former law student said...

The sorry BP debacle shows government meddling and incompetance at its worse.

Drill, Baby, Drill! BP lied to the Feds, and continues to lie. And now we see the result of untrammeled free enterprise.

Just Lurking said...

Houstonian said:

If I may be permitted to get philosophical in the way people do at 2AM...

Loved this comment. I was skimming through quickly and your intro caught my eye. I'm glad I looked in here.

Darcy said...
This comment has been removed by the author.
Darcy said...

I didn't read all of the comments. I'm very worried about the Gulf and the coastline and hope this won't be as devastating as it seems likely to be. Really, really hoping people put aside politics and just get it done.

That said, I remember being so frustrated and heartbroken, really, that people couldn't manage to do this during the devastation that was Katrina - so much time and energy was wasted fixing political blame. And to my mind, very unfairly so, but that's neither here nor there.

Shame on those who did that and who are now studiously avoiding doing it here because their guy is possibly the screwup now. I'm calling you out, hypocrites. And it feels very good to do so. You deserve it.

Dust Bunny Queen said...

DBQ - there aren't Katrina trailers anymore. Those are long gone.

I was being facetious. I know. They have all rotted away.

The unemployed people in question here are the fishermen, shrimpers and oystermen whose work and boats are idle. Many of them had just done their yearly ritual of taking out a small business loan to clean and outfit their boat for the opening of the brown shrimp season. They're now in debt and unable to make their living.


This is a very serious catastrophe and I certainly don't mean to make light of people's suffering and the environmental ramifications that will persist for years.

HOWEVER... there are people all over the place collecting welfare and unemployment, now extended for years and years. I think that there is nothing whatsoever wrong with cutting past the government red tape and putting these people to work.

If I were Jindal, I wouldn't wait for a stupid government permit. Time is wasting. Build the berms and do whatever it takes to minimize the damage. Government be damned.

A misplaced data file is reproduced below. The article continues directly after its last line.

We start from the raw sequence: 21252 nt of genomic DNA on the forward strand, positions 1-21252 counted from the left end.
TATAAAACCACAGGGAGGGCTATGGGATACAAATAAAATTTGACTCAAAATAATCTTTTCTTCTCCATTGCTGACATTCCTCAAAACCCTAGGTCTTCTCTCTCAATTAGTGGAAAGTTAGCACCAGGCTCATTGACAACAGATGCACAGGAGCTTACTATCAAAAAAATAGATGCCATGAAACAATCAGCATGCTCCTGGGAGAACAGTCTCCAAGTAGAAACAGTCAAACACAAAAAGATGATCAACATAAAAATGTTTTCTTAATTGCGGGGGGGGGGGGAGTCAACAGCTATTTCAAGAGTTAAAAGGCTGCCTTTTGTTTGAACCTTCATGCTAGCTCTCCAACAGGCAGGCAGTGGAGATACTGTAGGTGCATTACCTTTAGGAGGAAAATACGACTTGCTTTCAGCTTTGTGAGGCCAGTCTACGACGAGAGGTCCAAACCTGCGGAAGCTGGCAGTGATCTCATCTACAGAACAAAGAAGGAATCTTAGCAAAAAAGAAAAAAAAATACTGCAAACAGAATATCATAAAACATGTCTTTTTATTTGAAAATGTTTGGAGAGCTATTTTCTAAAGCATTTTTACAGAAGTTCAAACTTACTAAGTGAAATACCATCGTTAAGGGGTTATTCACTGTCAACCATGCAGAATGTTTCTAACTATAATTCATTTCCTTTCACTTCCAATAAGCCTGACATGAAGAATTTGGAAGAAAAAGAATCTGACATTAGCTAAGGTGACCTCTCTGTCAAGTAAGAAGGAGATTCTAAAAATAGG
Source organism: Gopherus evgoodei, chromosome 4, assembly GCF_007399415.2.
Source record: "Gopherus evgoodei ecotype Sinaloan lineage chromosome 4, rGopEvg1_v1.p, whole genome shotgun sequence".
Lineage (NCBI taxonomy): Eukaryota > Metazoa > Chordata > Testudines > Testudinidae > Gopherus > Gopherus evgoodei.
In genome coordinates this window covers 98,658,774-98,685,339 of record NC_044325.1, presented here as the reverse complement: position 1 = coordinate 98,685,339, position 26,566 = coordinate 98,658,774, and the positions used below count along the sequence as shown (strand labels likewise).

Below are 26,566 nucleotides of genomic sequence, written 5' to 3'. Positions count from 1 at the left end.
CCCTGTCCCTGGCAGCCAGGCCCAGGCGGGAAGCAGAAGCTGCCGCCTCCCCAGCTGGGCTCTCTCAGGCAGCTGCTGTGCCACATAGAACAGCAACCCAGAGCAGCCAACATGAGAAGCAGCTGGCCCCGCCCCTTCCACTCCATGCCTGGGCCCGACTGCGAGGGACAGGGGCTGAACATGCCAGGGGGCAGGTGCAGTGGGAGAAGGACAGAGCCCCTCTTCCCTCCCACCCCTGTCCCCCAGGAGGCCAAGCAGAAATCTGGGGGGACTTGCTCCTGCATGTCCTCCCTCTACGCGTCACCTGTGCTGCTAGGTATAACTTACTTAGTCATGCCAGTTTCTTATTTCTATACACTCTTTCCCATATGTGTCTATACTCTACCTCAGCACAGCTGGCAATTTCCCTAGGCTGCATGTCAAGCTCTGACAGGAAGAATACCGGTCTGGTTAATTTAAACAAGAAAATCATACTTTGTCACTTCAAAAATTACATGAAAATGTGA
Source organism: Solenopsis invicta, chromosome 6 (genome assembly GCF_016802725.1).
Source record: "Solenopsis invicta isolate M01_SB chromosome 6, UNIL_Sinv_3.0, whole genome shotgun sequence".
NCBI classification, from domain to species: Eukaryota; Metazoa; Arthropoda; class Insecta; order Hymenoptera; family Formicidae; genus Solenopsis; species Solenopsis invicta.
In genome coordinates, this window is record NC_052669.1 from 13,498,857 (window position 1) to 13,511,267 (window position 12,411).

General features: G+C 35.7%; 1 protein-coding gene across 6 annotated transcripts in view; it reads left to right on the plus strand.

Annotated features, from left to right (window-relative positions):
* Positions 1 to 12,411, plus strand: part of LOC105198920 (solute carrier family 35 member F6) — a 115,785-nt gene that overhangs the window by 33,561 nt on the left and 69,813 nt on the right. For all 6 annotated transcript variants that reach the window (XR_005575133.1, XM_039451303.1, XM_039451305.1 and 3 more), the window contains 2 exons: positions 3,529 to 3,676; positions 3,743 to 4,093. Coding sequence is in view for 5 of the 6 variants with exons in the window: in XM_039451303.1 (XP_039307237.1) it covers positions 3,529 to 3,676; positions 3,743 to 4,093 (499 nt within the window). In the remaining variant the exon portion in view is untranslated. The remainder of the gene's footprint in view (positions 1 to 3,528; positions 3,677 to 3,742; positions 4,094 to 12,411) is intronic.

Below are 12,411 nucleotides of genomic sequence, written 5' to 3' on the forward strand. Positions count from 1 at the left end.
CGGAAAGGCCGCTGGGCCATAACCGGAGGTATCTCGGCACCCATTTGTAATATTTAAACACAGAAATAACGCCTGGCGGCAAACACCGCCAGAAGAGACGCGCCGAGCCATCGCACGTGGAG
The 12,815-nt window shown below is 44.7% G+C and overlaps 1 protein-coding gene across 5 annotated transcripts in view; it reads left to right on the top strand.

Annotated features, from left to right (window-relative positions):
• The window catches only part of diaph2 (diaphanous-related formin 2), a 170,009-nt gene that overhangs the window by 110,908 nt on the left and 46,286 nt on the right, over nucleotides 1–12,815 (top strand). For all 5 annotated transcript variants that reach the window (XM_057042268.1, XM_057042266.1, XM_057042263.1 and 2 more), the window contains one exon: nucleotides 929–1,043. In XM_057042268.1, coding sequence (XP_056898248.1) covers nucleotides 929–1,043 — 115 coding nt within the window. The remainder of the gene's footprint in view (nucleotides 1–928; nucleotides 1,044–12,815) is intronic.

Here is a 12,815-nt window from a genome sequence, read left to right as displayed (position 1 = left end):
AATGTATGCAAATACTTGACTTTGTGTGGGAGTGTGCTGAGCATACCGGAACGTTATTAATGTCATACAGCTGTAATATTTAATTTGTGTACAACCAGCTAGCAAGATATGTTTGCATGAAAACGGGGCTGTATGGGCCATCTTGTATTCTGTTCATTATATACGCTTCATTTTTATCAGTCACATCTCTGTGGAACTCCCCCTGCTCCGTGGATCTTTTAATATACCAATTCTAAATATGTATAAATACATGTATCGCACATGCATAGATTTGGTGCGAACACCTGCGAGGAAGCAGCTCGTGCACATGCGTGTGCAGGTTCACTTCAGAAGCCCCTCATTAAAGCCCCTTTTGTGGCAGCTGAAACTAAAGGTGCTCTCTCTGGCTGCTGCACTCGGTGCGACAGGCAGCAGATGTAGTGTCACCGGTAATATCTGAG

There should be some sort of financial relief, disaster area delcaration, to help the fishing and other industries that impacted.

Big Mike said...

@Beth, I reserve to right to point out that it is possible to cut taxes and increase tax revenue. Applying Rolle's Theorem to tax rates says that there is a maximum value somewhere between the point where you collect zero taxes (hence zero tax revenue) and 101% tax rate (where you collect zero taxes because no sane person would work if they pay more out in taxes than they collect). Raising tax rates beyond that point means collecting less revenue. Moving back to closer to the theoretical maximum increases revenue.

Without knowing more specific details about Louisiana tax rates and tax revenues I can't tell you whether Jindal did the right thing; I merely point out that he didn't necessarily do the wrong thing.

As for the rest, you are pretty much on the money, though as regards your 11:50 post I think that the government must share more blame with BP. There really is an agency that is supposed to vet and sign off on an oil company's disaster plans and preparedness, and that agency clearly dropped the ball. According to an article in this morning's Washington Post the US Minerals Management Service is incentivized according to the number of plans they approve, and are not at all incentivized to protect the public. I don't know if this was started under Carter, under Reagan, under either Bush, under Clinton, or under friend Obama. But as a policy it's utterly insane, and every president who let that stand bears part of the blame for Deepwater Horizon.

Dust Bunny Queen said...

Oh....and just WHY are they drilling so far offshore in such deep waters, when there is plenty of oil closer in and on dry land?

Clue. Environmental wack jobs continue to force exploration and drilling out of the more accessible areas and thus we have this type of disaster.

Unintended consequences of leftard's rigid dogma strike again.

An event in Montana or in the Bakken Shale Fields isn't going to contaminate the ocean.

Big Mike said...

@fls, where have you been for the past century or so? The US learned a lo-o-o-o-o-n-n-n-g time ago that total laissez faire capitalism doesn't work. The trick is to find the balance point, because over-regulation is just a serious as a problem as "untrammeled free enterprise." My sense of your philosophy is that if a little regulation is good, then lots and lots of regulation must be that much better. And it isn't.